A Guide to Zulu Folk Music

Over the last century, Zulu people have struggled with various forces that threaten their traditional way of life, such as Westernisation, Industrialisation and Urbanisation.

Rycroft suggests that Zulus do not make an etic distinction between ukuhlabelela and izibongo; however, its effects remain unclear whether their distinction lies on stylistic or functional grounds.


Zulu music stands out by employing different pitch levels in its vocal performance style known as ukuhlabelela or recitational mode, often considered distinct from singing but essential for understanding Zulu music as a whole. This section will delve into these nuances of this vocal form with its stylistic use of different pitch levels.

Zulu society is organized around kinship, with the father playing an essential role in each aspect of a person’s life and imposing an exogamy law that restricts heterogamy. Thus musical forms and styles have always been highly localised – for instance ukuhlabelela which typically features the voice of mother as delivered by female relatives of both parties involved.

Due to this reason, it is impossible to generalise about the music of today’s Zulu peoples – an anachronistic term coined to indicate their cultural and musical practices which vary from region to region – in order to draw any meaningful generalizations about them. Any attempt at unification would also prove hazardous.

In order to gain a full appreciation of ukuhlabelela’s idiom and characteristics, one must understand how Zulu society operates. By looking at how musical traditions from both men and women mark significant events within family lives, a more complete picture emerges regarding the various traditions’ divisions between genders.

Men and women differ primarily in their repertory delivery style: one typically employs recitational (ukuhlabelela) verse, while the latter tend to sing. There may be exceptions; for instance some of the lullabies performed by women may also use this style.

Ukuhlabelela’s phonological system is complex and difficult to describe, including word- and stem-final syllables that attract high tones as well as situations in which this tone spreads rightward from accented syllables (i.e. accented words or stems). Therefore it’s crucial that interpreters of ukuhlabelela employ various analytical techniques when deciphering its language.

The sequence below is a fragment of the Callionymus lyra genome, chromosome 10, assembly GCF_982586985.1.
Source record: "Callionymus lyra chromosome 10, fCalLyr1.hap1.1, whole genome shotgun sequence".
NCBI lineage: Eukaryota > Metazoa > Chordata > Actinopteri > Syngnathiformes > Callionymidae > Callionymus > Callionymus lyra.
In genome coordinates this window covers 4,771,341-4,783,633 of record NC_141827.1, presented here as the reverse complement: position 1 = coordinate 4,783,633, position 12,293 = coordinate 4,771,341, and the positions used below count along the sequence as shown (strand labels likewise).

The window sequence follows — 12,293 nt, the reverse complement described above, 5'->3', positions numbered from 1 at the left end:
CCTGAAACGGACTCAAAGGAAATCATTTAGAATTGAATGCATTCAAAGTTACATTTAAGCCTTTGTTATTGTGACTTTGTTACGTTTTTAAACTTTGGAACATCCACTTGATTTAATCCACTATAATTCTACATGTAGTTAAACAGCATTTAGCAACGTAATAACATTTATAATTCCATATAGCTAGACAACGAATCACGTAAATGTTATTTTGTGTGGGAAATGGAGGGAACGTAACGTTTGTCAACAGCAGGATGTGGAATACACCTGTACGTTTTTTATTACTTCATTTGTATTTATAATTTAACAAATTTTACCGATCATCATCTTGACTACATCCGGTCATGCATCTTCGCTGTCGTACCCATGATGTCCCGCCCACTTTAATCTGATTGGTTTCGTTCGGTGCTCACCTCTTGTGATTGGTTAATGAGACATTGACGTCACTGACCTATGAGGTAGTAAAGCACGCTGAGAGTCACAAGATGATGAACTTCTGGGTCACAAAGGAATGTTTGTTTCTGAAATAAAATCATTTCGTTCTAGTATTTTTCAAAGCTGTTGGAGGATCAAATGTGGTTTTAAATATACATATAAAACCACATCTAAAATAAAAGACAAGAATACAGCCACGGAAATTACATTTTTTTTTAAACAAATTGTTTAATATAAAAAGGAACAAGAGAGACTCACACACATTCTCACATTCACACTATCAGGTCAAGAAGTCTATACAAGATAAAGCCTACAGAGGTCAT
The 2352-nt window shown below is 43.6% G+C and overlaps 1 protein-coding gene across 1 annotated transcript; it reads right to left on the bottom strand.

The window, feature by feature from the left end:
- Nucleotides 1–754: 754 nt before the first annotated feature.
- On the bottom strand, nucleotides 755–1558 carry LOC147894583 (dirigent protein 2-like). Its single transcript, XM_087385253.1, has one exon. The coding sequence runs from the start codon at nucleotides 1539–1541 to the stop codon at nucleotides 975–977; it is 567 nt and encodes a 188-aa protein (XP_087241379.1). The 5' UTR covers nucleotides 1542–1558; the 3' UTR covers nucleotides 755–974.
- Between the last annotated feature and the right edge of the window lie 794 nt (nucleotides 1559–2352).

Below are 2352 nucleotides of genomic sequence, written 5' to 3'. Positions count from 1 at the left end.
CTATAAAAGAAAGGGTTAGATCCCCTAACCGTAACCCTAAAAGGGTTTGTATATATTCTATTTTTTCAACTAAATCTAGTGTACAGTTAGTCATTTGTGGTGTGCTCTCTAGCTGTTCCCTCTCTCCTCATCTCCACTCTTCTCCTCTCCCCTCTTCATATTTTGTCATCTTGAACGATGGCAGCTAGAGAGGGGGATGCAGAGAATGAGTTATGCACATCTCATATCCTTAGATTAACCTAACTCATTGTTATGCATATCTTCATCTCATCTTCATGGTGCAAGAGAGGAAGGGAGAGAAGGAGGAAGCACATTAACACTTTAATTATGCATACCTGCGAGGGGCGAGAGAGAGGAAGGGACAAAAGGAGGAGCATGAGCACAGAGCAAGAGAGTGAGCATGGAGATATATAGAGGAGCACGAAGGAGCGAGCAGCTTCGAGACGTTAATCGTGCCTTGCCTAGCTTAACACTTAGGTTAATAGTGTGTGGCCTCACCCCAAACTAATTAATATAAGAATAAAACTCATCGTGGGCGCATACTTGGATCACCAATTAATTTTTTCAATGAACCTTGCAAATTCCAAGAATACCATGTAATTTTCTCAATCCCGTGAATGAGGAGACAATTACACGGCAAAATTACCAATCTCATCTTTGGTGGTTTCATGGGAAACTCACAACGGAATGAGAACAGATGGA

Isicathamiya music has garnered international acclaim due to its captivating harmonies and choreographed dance moves, drawing praise from critics around the world. It combines close harmonies and choreographed dance moves with captivating a capella singing and choral style music with intricate dance steps, profound lyrical themes, social activism, and emphasizes community as key ingredients of its appeal.

Isicathamiya music was created by Zulu migrant workers who left their homelands for cities in search of work. These workers used this genre to forge community bonds and hold weekly competitions using it to express themselves artistically while at the same time helping endure dehumanization in urban centers. The name comes from cathama, meaning to move slowly or tread lightly;

Although similar to another South African choral music style known as mbube, isicathamiya was more subtle and harmonic. Solomon Linda’s 1939 song Mbube or “The Lion Sleeps Tonight,” became an international success and helped popularize both forms of music; Mbube style relied heavily on instrumentation while isicathamiya placed more importance on harmony.

Paul Simon sought out Joseph Shabalala and his group of isicathamiya singers to provide mesmerizing choral vocals on his 1986 multi-platinum album Graceland, where their mesmerizing harmonies gave a cappella music an entirely new audience.

Today, South Africa still maintains this rich tradition with isicathamiya competitions taking place each Saturday night between Durban and Johannesburg with their large Zulu populations – this event can feature up to 30 choirs singing into the night!

Though Isicathamiya has taken on many Western influences, such as four-part harmonies and call-and-response, its origins lie deep within South African cultural history. Lyrically, Isicathamiya lyrics address issues of racial justice and social equality while encouraging peace and oneness with nature – sometimes featuring animals as symbols of strength and perseverance! Singers perform step choreography while singing as competition judges judge both singing ability as well as step choreography performance during competitions.